“Effect of Intravenous Omeprazole on Recurrent Bleeding After Endoscopic Treatment of Bleeding Peptic Ulcers”
N Engl J Med. 2000 Aug 3;343(5):310-6. [free full text]
Intravenous proton-pump inhibitor (PPI) therapy is a cornerstone of modern therapy for bleeding peptic ulcers. However, prior to this 2000 study by Lau et al., the role of PPIs in the prevention of recurrent bleeding after endoscopic treatment was unclear. At the time, re-bleeding rates after endoscopic treatment were noted to be approximately 15-20%. Although other studies had approached this question, no high-quality, large, blinded RCT had examined adjuvant PPI use immediately following endoscopic treatment.
The study enrolled patients who had a bleeding gastroduodenal ulcer visualized on endoscopy and in whom hemostasis was achieved following epinephrine injection and thermocoagulation. Enrollees were randomized to treatment with either omeprazole 80mg IV bolus followed by 8mg/hr infusion x72 hours then followed by omeprazole 20mg PO x8 weeks or to placebo bolus + drip x72 hours followed by omeprazole 20mg PO x8 weeks. The primary outcome was recurrent bleeding within 30 days. Secondary outcomes included recurrent bleeding within 72 hours, amount of blood transfused by day 30, hospitalization duration, and all-cause 30-day mortality.
120 patients were randomized to each arm. The trial was terminated early due to the finding on interim analysis of a significantly lower recurrent bleeding rate in the omeprazole arm. Bleeding re-occurred within 30 days in 8 (6.7%) omeprazole patients versus 27 (22.5%) placebo patients (HR 3.9, 95% CI 1.7-9.0; NNT 6.3). A Cox proportional-hazards model, when adjusted for size and location of ulcers, presence/absence of coexisting illness, and history of ulcer disease, revealed a similar hazard ratio (HR 3.9, 95% CI 1.7-9.1). Recurrent bleeding was most common during the first 72 hrs (4.2% of the omeprazole group versus 20% of the placebo group, RR 4.80, 95% CI 1.89-12.2, p<0.001). For a nice visualization of the early separation of re-bleeding rates, see the Kaplan-Meier curve in Figure 1. The mean number of units of blood transfused within 30 days was 2.7 ± 2.5 in the omeprazole group versus 3.5 ± 3.8 in the placebo group (p = 0.04). Regarding duration of hospitalization, 46.7% of omeprazole patients were admitted for < 5 days versus 31.7% of placebo patients (p = 0.02). Median stay was 4 days in the omeprazole group versus 5 days in the placebo group (p = 0.006). 4.2% of the omeprazole patients died within 30 days, whereas 10% of the placebo patients died (p = 0.13).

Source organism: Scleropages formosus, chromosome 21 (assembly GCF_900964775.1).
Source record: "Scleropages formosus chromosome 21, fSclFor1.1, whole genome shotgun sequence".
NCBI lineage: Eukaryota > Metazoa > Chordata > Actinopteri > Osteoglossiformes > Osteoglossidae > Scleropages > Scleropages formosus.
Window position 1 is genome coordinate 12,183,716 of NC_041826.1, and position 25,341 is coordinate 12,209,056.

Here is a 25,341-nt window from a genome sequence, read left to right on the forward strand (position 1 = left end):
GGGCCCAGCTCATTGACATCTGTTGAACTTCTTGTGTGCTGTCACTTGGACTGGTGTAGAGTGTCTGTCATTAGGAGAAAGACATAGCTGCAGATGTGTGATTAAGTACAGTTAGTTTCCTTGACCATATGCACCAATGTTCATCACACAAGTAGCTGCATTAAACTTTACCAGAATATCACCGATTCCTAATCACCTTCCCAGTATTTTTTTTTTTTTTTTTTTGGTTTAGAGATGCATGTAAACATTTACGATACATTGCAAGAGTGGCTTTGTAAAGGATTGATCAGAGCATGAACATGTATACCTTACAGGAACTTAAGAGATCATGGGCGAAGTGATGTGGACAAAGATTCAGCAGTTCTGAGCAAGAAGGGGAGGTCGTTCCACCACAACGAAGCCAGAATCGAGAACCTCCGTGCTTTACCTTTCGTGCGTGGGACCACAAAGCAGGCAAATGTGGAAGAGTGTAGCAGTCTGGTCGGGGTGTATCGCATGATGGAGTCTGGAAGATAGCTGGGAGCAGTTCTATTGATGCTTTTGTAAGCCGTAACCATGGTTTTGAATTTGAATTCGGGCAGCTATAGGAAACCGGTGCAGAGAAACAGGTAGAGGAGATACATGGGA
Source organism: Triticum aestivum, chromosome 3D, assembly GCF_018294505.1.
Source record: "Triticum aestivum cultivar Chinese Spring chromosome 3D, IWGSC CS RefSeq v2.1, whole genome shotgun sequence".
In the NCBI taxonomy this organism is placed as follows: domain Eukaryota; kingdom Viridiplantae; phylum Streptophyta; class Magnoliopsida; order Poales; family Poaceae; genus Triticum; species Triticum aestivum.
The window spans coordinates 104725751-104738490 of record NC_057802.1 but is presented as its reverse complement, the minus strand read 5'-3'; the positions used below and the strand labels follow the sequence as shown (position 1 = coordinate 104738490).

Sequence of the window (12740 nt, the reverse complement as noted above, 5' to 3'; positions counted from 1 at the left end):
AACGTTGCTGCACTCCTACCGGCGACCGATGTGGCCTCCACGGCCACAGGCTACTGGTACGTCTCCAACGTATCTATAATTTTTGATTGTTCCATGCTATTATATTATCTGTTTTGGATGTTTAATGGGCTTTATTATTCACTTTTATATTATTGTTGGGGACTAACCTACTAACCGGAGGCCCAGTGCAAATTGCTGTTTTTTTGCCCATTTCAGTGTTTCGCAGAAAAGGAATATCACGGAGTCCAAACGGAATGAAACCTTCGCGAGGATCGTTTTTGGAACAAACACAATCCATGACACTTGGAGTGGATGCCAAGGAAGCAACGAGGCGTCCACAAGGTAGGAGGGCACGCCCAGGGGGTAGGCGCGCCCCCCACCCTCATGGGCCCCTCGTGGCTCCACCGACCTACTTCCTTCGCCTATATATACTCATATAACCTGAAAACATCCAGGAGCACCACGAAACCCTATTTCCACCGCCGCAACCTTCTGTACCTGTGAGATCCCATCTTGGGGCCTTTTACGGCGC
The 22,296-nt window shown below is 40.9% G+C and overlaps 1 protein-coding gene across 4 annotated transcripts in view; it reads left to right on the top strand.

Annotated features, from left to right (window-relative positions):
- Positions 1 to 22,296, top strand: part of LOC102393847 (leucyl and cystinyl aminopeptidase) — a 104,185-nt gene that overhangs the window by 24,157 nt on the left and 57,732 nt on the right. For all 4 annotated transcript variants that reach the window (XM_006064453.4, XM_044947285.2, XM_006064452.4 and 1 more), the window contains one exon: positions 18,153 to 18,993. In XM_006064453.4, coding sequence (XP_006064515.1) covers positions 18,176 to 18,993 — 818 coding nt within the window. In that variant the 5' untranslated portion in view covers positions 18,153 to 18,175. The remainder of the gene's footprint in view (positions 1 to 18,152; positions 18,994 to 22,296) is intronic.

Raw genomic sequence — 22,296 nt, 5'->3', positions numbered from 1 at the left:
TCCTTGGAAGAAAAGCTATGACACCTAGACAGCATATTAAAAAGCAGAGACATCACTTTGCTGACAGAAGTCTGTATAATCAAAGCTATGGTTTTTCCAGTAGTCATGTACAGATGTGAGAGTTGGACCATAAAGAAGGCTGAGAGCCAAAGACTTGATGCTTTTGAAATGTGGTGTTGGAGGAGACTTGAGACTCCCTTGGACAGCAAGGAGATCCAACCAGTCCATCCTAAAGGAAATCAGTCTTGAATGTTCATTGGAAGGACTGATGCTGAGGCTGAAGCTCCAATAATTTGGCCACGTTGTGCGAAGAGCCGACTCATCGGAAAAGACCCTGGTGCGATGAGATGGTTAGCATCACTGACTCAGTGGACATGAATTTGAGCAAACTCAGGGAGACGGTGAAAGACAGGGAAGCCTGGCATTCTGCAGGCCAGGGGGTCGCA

Treatment with intravenous omeprazole immediately following endoscopic intervention for bleeding peptic ulcer significantly reduced the rate of recurrent bleeding. This effect was most prominent within the first 3 days of therapy. This intervention also reduced blood transfusion requirements and shortened hospital stays. The presumed mechanism of action is increased gastric pH facilitating platelet aggregation. In 2018, the benefit of this intervention seems so obvious based on its description alone that one would not imagine that such a trial would be funded or published in such a high-profile journal. However, the annals of medicine are littered with now-discarded interventions that made sense from a theoretical or mechanistic perspective but were demonstrated to be ineffective or even harmful (e.g. pharmacologic suppression of ventricular arrhythmias post-MI or renal denervation for refractory HTN).
Today, bleeding peptic ulcers are treated with an IV PPI twice daily. Per UpToDate, meta-analyses have not shown a benefit of continuous PPI infusion over this IV BID dosing. However, per 2012 guidelines in the American Journal of Gastroenterology, patients with active bleeding or non-bleeding visible vessels should receive both endoscopic intervention and IV PPI bolus followed by infusion.
1. Wiki Journal Club
2. 2 Minute Medicine
3. UpToDate, “Overview of the Treatment of Bleeding Peptic Ulcers”
4. Laine L, Jensen DM. “Management of patients with ulcer bleeding.” Am J Gastroenterol. 2012
Summary by Duncan F. Moore, MD
Image credit: Wesalius, CC BY 4.0, via Wikimedia Commons